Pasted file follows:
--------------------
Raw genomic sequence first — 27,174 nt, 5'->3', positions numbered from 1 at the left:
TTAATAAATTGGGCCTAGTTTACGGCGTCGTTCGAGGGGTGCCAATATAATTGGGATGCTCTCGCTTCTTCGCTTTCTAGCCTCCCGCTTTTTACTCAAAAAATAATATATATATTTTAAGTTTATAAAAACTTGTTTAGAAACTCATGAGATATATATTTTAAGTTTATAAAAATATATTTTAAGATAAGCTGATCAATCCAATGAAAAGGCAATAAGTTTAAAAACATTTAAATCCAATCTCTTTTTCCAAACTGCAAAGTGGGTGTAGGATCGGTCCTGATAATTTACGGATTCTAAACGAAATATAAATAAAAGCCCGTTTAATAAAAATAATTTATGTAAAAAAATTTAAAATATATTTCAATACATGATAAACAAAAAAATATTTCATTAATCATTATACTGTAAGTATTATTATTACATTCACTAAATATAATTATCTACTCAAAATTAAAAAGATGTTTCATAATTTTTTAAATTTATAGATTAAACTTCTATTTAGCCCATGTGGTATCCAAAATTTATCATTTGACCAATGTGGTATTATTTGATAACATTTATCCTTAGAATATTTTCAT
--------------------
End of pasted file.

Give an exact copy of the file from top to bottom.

Raw genomic sequence first — 27,174 nt, 5'->3', positions numbered from 1 at the left:
TTAATAAATTGGGCCTAGTTTACGGCGTCGTTCGAGGGGTGCCAATATAATTGGGATGCTCTCGCTTCTTCGCTTTCTAGCCTCCCGCTTTTTACTCAAAAAATAATATATATATTTTAAGTTTATAAAAACTTGTTTAGAAACTCATGAGATATATATTTTAAGTTTATAAAAATATATTTTAAGATAAGCTGATCAATCCAATGAAAAGGCAATAAGTTTAAAAACATTTAAATCCAATCTCTTTTTCCAAACTGCAAAGTGGGTGTAGGATCGGTCCTGATAATTTACGGATTCTAAACGAAATATAAATAAAAGCCCGTTTAATAAAAATAATTTATGTAAAAAAATTTAAAATATATTTCAATACATGATAAACAAAAAAATATTTCATTAATCATTATACTGTAAGTATTATTATTACATTCACTAAATATAATTATCTACTCAAAATTAAAAAGATGTTTCATAATTTTTTAAATTTATAGATTAAACTTCTATTTAGCCCATGTGGTATCCAAAATTTATCATTTGACCAATGTGGTATTATTTGATAACATTTATCCTTAGAATATTTTCAT